A self-described “harmony head,” Crutchfield isn’t any stranger to collaboration: All her life she’s sung and made music along with her twin sister Allison, most notably with the precocious, now-defunct pop-punk group P.S. Eliot. Williamson, then again, had mostly worked as a solo artist, so the Plains experience meant opening herself as much as recent techniques: Crutchfield wanted to attain a loose, spontaneous feel by tracking their vocals in as few takes as possible, for instance.

Crutchfield and Williamson each brought five songs they’d written individually — counting on the opposite for some “in-the-room punch-ups” — and so they found their styles to be quite complementary. “A whole lot of Jess’s songs were these old-school country waltzes, which I really like,” Crutchfield said, “and it was a pleasant juxtaposition to the songs I used to be bringing in, which were a bit more ’90s pop-country or Southern-rock feeling.”

Williamson’s vivid songwriting and keening voice shine on “Abilene,” a heartbreaking, poetic ballad that harkens back to Loretta Lynn and Tammy Wynette. Crutchfield’s soulful “Hurricane” filters the take-me-as-I-am swagger of the Chicks through the sharp self-examination of her own songwriting, as she croons in her dusty drawl, “I are available like a cannonball/I’ve been that way my whole life.” When their voices entwine in harmony, though, as they do on the sprightly opener “Summer Sun,” all of those disparate, cross-generational influences unite to form a timeless sound.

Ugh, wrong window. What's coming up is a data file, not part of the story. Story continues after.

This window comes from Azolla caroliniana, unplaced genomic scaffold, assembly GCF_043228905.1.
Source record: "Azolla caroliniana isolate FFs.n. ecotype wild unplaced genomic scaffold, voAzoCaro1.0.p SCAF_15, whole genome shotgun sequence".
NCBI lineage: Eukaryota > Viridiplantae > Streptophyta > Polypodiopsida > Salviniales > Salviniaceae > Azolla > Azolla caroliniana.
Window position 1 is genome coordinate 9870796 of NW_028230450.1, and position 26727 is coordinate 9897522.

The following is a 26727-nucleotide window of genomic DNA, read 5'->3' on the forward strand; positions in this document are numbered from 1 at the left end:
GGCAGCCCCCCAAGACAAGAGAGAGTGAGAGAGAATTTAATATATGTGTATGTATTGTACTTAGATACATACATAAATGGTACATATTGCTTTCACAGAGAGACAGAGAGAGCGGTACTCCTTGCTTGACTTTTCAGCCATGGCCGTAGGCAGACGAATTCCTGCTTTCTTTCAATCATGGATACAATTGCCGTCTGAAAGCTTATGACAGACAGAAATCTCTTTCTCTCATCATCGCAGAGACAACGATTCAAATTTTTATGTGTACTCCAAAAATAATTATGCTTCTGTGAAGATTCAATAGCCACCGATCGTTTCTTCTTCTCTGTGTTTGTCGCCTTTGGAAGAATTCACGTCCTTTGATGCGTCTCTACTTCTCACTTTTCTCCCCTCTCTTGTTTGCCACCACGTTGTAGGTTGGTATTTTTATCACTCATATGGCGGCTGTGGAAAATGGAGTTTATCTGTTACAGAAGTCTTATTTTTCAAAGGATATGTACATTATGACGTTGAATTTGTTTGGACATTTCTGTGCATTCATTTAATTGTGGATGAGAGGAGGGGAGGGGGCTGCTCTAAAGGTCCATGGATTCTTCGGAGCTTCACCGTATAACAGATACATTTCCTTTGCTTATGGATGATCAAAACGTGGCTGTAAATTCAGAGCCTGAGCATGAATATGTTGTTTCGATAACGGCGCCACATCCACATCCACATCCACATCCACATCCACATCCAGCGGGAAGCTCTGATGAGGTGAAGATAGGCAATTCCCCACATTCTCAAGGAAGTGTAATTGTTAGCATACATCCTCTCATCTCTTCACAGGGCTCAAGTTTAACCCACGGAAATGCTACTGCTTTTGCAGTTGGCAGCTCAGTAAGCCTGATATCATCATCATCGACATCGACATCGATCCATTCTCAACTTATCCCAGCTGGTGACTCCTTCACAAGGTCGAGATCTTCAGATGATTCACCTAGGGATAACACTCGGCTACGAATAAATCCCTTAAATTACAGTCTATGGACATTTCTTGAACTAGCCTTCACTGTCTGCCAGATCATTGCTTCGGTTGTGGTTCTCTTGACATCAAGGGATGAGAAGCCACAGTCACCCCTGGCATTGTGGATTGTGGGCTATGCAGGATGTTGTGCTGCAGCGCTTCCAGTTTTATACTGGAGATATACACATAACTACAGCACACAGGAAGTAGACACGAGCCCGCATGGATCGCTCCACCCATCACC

They hope their upcoming tour together can be as light and carefree because the project itself. “Once you’re touring on your individual record, your solo project, your life story, there’s a lot pressure,” Williamson said. “This project just feels really fun and celebratory. It feels universal, in a way.”

For each artists, the sound of Plains represents a form of homecoming, for the reason that evolution of their singing voices has reflected their very own personal reckonings with their pasts.

“In case you only knew how hard I used to be attempting to suppress that Southern accent for thus long,” Crutchfield said. “It’s sad, I hearken to the affectation on a few of my earlier records and I’m like, I’m really trying hard to cover that up.”

The palpable sense of self-acceptance and hard-won confidence that attracted listeners to “St. Cloud,” though, courses through “I Walked With You a Ways” as well. Crutchfield can hear that maturity in her own voice. “People grow as singers over time,” Crutchfield added. “You develop your voice and chip away at what it’s really speculated to see. So far as I’ve seen, I feel that all of us recuperate as we age. So I feel that just attempting to chill out a bit has helped me so much.” She set free a deep sigh. “It almost seems like I’ve taken my bra off.”

Williamson was delighted with the metaphor: “I like that image, Katie,” she said. Then, as tightly in unison as they’re on their record, they laughed.